his popular and surrealist or metarrealist images are also intergenerational.

Another key is his love for “Spanglish”, the association of ‘Made in USA’ clichés and ‘genuine’ Spanish elements: sirens and other tattoo themes, and monsters from popular or B movies on the one hand, and hams, rustic wine pitchers and Sevillana dances on the other. There is a danger there of falling into common places and formulas for their own sake, but for the moment this artist has been saved by the good use of colour and the capacity to make subtle changes in meaning for things which are apparently boorishly clichéd.

Sergio Mora, La peleona, 2009.

Figurative communication is easy for Mora, as he loves some of the icons of mass culture, from tattoos of beautiful sirens to the injured and quarrelsome Frida Kahlo, as well as a series of American pin-ups or film amphibians – here in the form of the monster from the lake.  His drawings and paintings can be considered as collages of images which are from the other, popular, appropriated and shareable. In Mora’s work the fictions from the other are combined in such a way that they make up a world which seems to be the artist’s own – a world which is as shareable as it is personal.  His narrative (or almost narrative) collages manage to change and extend the sense of the figures that they bring together. And his popular and surrealist or metarrealist images are also intergenerational, reaching as easily those born around the turn of the century as those of us who are as old as rock itself.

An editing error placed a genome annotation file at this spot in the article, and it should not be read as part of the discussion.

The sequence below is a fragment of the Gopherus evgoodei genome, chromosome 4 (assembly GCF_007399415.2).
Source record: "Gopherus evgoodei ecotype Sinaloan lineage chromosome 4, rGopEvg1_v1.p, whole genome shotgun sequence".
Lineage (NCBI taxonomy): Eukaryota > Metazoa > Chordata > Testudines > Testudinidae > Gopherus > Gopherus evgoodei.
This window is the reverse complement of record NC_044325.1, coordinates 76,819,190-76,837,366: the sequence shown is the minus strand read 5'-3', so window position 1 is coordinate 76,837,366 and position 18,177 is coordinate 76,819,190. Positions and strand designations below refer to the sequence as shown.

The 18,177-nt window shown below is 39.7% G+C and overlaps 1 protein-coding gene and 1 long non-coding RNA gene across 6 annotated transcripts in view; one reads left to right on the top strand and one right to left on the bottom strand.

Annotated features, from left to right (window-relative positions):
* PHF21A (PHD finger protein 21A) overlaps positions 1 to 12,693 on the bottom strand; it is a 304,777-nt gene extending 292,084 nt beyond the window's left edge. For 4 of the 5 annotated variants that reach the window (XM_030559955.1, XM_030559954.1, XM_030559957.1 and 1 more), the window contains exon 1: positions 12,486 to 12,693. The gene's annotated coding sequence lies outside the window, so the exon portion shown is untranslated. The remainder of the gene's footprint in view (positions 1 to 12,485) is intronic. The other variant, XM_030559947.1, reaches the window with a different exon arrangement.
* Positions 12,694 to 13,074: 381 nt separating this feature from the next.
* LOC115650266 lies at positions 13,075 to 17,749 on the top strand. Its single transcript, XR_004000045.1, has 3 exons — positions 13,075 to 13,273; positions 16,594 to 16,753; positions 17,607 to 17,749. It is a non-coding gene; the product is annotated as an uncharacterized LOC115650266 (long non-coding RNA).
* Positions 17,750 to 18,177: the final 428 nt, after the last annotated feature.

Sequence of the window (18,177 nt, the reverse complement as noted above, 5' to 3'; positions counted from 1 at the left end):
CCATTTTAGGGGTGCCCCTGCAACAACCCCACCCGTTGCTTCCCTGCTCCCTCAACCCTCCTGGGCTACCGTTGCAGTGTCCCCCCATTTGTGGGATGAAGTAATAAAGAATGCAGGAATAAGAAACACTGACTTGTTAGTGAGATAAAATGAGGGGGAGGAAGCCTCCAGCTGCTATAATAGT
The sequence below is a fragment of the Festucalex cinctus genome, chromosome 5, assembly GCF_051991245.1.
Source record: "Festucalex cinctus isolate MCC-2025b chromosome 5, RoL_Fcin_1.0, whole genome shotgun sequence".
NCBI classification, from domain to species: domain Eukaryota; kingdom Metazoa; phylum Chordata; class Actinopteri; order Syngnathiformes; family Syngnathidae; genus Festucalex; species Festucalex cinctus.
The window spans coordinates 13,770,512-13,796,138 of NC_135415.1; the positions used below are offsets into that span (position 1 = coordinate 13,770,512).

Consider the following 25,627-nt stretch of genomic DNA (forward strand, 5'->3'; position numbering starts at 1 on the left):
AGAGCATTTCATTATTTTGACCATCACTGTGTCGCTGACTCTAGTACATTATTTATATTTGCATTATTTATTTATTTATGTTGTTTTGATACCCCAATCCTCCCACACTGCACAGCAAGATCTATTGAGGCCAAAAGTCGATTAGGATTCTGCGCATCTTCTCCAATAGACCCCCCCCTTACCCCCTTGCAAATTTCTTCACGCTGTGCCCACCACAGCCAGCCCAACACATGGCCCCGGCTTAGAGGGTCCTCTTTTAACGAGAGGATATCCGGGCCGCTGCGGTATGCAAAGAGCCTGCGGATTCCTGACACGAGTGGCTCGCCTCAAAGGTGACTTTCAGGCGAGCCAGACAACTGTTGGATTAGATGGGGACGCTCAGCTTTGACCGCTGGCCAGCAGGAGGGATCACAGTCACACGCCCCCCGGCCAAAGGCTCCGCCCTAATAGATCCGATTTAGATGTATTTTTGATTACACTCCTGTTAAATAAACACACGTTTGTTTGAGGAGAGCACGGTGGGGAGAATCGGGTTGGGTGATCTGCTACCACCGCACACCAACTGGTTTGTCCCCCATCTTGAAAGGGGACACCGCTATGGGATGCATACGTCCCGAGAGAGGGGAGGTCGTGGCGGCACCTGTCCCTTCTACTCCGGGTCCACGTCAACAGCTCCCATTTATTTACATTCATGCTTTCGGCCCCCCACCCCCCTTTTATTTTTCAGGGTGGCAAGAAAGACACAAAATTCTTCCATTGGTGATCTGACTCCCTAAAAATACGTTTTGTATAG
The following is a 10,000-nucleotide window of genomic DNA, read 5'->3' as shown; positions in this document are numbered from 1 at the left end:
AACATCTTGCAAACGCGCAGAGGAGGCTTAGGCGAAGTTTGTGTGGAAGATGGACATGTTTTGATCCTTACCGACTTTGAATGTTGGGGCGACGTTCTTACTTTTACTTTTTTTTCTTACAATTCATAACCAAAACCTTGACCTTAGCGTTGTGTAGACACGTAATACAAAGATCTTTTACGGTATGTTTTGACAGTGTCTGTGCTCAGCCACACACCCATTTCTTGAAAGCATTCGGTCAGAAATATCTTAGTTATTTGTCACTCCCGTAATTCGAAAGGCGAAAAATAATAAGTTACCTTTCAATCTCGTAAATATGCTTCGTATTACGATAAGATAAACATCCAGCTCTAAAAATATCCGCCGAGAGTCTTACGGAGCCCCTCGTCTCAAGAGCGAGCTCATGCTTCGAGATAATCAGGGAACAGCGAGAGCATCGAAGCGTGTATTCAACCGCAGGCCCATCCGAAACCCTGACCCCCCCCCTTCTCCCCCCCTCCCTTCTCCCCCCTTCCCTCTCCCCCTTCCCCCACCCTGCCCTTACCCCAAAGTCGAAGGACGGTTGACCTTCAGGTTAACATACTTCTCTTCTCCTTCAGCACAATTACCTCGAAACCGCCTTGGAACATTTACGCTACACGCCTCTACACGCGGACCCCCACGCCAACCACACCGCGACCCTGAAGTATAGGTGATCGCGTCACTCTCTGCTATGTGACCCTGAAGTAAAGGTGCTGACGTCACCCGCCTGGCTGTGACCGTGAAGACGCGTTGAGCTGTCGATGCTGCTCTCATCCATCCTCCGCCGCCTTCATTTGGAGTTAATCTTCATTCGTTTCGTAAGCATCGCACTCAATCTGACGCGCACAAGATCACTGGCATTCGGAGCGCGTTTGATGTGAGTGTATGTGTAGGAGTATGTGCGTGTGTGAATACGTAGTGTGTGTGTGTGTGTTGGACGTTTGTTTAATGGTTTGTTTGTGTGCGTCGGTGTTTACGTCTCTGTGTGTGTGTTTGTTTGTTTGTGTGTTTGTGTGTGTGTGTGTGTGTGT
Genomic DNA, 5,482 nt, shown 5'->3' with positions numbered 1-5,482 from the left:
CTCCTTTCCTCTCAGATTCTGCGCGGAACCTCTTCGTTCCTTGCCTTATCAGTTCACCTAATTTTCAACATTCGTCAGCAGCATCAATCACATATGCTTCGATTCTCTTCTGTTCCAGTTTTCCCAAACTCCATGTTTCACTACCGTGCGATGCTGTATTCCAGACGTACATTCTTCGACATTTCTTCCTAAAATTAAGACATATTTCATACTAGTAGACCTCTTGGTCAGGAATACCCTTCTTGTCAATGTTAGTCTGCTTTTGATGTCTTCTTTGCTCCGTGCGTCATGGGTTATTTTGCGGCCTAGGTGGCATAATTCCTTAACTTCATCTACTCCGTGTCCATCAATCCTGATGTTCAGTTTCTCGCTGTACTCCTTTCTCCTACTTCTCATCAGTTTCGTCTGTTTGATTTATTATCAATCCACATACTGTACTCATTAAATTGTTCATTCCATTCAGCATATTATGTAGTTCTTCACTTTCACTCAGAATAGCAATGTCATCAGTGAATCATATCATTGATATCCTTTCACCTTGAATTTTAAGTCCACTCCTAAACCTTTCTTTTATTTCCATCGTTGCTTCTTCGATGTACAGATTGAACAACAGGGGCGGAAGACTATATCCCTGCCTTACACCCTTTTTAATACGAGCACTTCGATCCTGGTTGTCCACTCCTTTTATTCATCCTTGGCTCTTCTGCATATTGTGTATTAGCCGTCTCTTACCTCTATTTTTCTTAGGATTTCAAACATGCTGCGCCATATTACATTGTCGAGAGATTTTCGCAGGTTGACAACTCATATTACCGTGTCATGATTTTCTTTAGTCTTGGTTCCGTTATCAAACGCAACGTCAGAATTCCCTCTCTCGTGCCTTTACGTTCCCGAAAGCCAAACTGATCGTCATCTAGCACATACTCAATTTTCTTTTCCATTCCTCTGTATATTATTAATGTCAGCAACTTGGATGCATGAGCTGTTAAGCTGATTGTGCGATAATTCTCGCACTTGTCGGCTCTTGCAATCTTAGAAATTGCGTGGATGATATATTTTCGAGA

Sergio Mora, Monsters in Paradise, 2017.

One of his best recent paintings, in fact, makes reference to the same film icon with which I departed, way back in June 1986, the first series of Arsenal – a series I invented along with Manuel Huerga and Jordi Beltran. That night, the everchanging video collage of Arsenal was an association of festival images and music, adapted for the solstice festival of Sant Joan, in which at one moment the monster of the lake appeared walking like a drunk, zigzagging, to the sound of the euphoric “Soul Finger” by the Bar-Kays. In the image of Sergio Mora in Moraland, reminiscent of the marble-like Pietà by Miguel Ángel, it is the strong and beautiful girl who takes care of the monster, who we don’t know whether has been overcome by the pain of love or the hangover.

Sergio Mora, Hay que regar el jardín, 2011.